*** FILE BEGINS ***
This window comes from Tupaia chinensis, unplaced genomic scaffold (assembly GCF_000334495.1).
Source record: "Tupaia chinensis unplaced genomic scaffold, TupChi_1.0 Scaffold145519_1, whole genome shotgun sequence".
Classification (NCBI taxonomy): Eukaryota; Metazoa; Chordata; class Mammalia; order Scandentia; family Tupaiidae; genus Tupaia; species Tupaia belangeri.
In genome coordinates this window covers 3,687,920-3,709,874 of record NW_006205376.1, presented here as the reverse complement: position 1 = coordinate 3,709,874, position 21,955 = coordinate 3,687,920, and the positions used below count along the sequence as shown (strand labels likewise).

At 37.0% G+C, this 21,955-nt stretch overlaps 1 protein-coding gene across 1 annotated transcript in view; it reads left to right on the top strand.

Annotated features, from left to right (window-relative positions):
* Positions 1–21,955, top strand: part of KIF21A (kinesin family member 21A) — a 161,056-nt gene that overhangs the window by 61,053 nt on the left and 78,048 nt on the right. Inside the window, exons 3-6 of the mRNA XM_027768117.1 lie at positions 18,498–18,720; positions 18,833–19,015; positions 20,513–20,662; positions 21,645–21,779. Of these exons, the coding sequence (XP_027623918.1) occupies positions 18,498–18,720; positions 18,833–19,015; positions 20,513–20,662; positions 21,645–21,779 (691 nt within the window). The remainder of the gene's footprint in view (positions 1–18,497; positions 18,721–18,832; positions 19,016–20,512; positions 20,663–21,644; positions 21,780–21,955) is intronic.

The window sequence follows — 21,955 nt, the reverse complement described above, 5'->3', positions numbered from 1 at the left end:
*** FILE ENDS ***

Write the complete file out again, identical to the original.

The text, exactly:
This window comes from Tupaia chinensis, unplaced genomic scaffold (assembly GCF_000334495.1).
Source record: "Tupaia chinensis unplaced genomic scaffold, TupChi_1.0 Scaffold145519_1, whole genome shotgun sequence".
Classification (NCBI taxonomy): Eukaryota; Metazoa; Chordata; class Mammalia; order Scandentia; family Tupaiidae; genus Tupaia; species Tupaia belangeri.
In genome coordinates this window covers 3,687,920-3,709,874 of record NW_006205376.1, presented here as the reverse complement: position 1 = coordinate 3,709,874, position 21,955 = coordinate 3,687,920, and the positions used below count along the sequence as shown (strand labels likewise).

At 37.0% G+C, this 21,955-nt stretch overlaps 1 protein-coding gene across 1 annotated transcript in view; it reads left to right on the top strand.

Annotated features, from left to right (window-relative positions):
* Positions 1–21,955, top strand: part of KIF21A (kinesin family member 21A) — a 161,056-nt gene that overhangs the window by 61,053 nt on the left and 78,048 nt on the right. Inside the window, exons 3-6 of the mRNA XM_027768117.1 lie at positions 18,498–18,720; positions 18,833–19,015; positions 20,513–20,662; positions 21,645–21,779. Of these exons, the coding sequence (XP_027623918.1) occupies positions 18,498–18,720; positions 18,833–19,015; positions 20,513–20,662; positions 21,645–21,779 (691 nt within the window). The remainder of the gene's footprint in view (positions 1–18,497; positions 18,721–18,832; positions 19,016–20,512; positions 20,663–21,644; positions 21,780–21,955) is intronic.

The window sequence follows — 21,955 nt, the reverse complement described above, 5'->3', positions numbered from 1 at the left end: